Tansy ragwort flea beetle
|Tansy ragwort flea beetle|
Longitarsus jacobaeae is a species of flea beetle known as the tansy ragwort flea beetle. It is used as an agent of biological pest control against the noxious weed known as ragwort (Senecio jacobaea).
The adult beetle is light golden brown in color and between 2 millimetres (0.079 in) and 4 millimetres (0.16 in) long. The female is larger than the male, especially when gravid. The beetle has enlarged femurs for its main locomotion method of hopping. The female lays eggs on or near the ragwort, its host plant. The larva emerges in about two weeks and burrows into the ground to feed on the roots. The larvae and adults are dually responsible for damage to the plant. The adult defoliates plants which are often already weakened by larval damage at the roots. This two-pronged attack is quite successful in preventing ragwort growth and development. The beetles have prevented entire populations of ragwort from reaching flowering stage at several monitored sites.
The beetle is not choosy between species in the genera in which it feeds from, and recent studies with the beetle have shown "that selection pressure by specialist herbivores is not likely a driving force in evolutionary diversification" of the plants which contain the alkaloids that the beetle dines on.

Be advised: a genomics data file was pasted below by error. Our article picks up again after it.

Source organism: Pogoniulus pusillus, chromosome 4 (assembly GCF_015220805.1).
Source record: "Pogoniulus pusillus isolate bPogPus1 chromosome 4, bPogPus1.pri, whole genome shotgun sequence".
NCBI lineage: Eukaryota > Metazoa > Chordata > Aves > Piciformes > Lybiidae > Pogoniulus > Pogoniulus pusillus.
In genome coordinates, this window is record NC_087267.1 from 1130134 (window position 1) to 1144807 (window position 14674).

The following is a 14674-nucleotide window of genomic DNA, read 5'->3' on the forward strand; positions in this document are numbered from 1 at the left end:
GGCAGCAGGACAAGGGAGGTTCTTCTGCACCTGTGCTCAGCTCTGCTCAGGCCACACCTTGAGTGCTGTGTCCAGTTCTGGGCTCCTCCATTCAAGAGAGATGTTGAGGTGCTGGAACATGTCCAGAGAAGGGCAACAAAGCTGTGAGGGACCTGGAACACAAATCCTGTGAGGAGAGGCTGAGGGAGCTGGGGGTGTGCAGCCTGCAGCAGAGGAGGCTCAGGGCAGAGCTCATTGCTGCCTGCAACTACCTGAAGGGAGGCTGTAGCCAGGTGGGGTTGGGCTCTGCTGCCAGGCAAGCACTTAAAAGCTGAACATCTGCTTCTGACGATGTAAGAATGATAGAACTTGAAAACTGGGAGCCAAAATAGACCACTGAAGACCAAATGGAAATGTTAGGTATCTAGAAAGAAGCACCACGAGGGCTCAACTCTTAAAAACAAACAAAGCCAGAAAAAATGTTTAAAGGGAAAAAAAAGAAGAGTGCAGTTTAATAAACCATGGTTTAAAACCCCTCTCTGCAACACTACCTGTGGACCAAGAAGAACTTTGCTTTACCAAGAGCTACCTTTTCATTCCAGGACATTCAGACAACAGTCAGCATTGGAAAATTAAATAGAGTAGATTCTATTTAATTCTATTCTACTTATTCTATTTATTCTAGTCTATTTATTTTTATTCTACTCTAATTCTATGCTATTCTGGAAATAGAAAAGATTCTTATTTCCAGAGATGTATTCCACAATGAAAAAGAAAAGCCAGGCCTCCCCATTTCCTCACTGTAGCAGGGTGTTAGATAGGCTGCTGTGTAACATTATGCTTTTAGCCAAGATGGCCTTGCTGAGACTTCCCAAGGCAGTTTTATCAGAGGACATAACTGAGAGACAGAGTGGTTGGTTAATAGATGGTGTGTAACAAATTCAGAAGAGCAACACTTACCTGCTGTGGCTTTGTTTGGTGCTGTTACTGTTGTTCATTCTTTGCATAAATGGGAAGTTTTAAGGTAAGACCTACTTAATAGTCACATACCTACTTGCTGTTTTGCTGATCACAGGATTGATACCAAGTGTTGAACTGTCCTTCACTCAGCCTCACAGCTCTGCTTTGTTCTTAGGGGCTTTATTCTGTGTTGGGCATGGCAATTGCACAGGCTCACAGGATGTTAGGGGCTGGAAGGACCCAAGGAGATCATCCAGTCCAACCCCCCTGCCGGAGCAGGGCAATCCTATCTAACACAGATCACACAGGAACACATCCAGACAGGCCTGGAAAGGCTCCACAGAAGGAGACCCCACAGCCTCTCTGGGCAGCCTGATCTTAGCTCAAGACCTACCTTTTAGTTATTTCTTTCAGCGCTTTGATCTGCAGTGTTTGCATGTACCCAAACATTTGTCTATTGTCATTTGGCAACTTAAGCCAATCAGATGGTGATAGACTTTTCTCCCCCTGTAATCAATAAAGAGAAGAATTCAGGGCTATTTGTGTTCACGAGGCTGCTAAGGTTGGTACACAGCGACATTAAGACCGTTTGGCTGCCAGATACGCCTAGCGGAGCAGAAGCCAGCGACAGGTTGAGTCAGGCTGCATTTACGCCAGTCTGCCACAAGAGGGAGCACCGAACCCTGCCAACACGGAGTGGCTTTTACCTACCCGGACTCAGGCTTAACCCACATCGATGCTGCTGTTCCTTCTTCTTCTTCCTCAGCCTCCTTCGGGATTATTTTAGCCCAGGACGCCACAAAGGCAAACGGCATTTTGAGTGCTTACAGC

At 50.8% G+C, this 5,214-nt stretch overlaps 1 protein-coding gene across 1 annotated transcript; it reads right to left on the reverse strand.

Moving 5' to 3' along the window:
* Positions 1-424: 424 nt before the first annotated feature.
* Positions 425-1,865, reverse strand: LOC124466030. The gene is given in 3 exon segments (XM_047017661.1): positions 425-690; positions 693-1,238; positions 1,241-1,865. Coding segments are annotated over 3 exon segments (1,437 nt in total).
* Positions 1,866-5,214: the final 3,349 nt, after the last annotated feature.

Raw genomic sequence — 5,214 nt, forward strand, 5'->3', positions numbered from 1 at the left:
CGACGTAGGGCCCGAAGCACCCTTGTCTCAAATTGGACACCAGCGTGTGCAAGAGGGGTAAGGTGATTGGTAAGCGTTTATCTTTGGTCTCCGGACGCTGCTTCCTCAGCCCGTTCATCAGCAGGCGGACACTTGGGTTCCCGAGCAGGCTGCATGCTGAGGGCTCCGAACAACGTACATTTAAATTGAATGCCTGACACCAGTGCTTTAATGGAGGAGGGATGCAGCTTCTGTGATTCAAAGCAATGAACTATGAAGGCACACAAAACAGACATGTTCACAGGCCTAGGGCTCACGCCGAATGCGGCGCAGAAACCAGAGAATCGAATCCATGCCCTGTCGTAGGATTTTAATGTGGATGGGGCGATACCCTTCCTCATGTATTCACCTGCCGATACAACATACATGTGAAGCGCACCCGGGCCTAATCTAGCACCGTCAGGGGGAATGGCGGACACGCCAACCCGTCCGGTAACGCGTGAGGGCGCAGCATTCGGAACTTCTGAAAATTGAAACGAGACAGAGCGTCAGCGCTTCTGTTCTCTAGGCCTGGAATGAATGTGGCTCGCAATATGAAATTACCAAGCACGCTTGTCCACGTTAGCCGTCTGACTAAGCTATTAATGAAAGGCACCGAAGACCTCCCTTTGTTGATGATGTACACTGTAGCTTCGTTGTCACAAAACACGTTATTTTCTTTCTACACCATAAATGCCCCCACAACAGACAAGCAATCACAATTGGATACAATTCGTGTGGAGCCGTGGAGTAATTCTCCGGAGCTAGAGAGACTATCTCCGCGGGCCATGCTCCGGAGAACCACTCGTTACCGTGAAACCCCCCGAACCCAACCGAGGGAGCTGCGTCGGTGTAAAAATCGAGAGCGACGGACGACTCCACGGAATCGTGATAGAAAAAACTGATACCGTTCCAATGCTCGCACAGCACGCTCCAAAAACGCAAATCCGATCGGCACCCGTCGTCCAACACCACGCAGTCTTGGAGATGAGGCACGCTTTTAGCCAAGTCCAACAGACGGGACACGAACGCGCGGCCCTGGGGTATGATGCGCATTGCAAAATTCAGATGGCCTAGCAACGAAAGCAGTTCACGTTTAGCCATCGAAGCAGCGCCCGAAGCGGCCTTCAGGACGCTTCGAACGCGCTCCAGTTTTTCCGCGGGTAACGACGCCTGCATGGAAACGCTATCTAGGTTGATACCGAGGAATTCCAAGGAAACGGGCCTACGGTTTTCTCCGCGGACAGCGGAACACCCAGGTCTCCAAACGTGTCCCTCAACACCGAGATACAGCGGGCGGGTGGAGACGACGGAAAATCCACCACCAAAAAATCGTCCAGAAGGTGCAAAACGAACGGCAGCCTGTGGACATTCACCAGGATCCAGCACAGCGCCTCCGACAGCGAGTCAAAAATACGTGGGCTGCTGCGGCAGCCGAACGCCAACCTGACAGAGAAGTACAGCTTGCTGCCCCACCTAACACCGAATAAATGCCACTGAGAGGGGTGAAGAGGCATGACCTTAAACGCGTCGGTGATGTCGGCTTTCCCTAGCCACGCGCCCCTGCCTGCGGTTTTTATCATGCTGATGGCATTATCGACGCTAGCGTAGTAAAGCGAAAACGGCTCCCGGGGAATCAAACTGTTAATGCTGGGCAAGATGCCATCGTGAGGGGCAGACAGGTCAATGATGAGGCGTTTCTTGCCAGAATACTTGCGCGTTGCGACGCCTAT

This beetle is native to Eurasia. It was first introduced to the United States as a ragwort biocontrol agent in 1969 and it is now established in much of the western United States.
The beetle is most effective when used in conjunction with the cinnabar moth (Tyria jacobaeae), another ragwort biocontrol agent. The beetle is not known to attack other plants. A close relative, Longitarsus ganglbaueri, which also feeds on ragwort, does attack other plant species; it is not used as a biocontrol agent for this reason.
- Schaffner, Urs; Kirk, Heather; Pelser, Peter; Vrieling, Klaas (2004-11-16). "What determines resistance to specialist herbivores? A case study with the plant genus Senecio and Longitarsus flea beetles". Retrieved 2008-06-29.
- Coombs, E. M., et al., Eds. (2004). Biological Control of Invasive Plants in the United States. Corvallis: Oregon State University Press, 338.